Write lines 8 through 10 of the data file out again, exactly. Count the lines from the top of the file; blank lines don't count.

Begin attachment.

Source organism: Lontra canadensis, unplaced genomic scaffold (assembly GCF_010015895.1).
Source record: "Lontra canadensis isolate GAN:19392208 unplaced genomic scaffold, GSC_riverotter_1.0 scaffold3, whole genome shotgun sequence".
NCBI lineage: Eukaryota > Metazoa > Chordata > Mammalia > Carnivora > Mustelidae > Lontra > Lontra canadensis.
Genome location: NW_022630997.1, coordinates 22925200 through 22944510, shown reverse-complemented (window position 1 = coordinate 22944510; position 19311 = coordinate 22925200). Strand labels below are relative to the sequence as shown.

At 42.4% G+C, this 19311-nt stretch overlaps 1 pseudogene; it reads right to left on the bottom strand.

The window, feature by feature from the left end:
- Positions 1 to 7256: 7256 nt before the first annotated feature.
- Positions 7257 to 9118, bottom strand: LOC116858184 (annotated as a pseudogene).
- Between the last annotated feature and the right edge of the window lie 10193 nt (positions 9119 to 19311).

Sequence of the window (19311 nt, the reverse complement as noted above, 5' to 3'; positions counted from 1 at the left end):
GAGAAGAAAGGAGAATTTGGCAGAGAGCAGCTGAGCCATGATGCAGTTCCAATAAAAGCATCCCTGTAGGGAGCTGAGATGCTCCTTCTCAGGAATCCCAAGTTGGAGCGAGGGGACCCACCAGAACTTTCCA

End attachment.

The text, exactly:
- Positions 7257 to 9118, bottom strand: LOC116858184 (annotated as a pseudogene).
- Between the last annotated feature and the right edge of the window lie 10193 nt (positions 9119 to 19311).

Sequence of the window (19311 nt, the reverse complement as noted above, 5' to 3'; positions counted from 1 at the left end):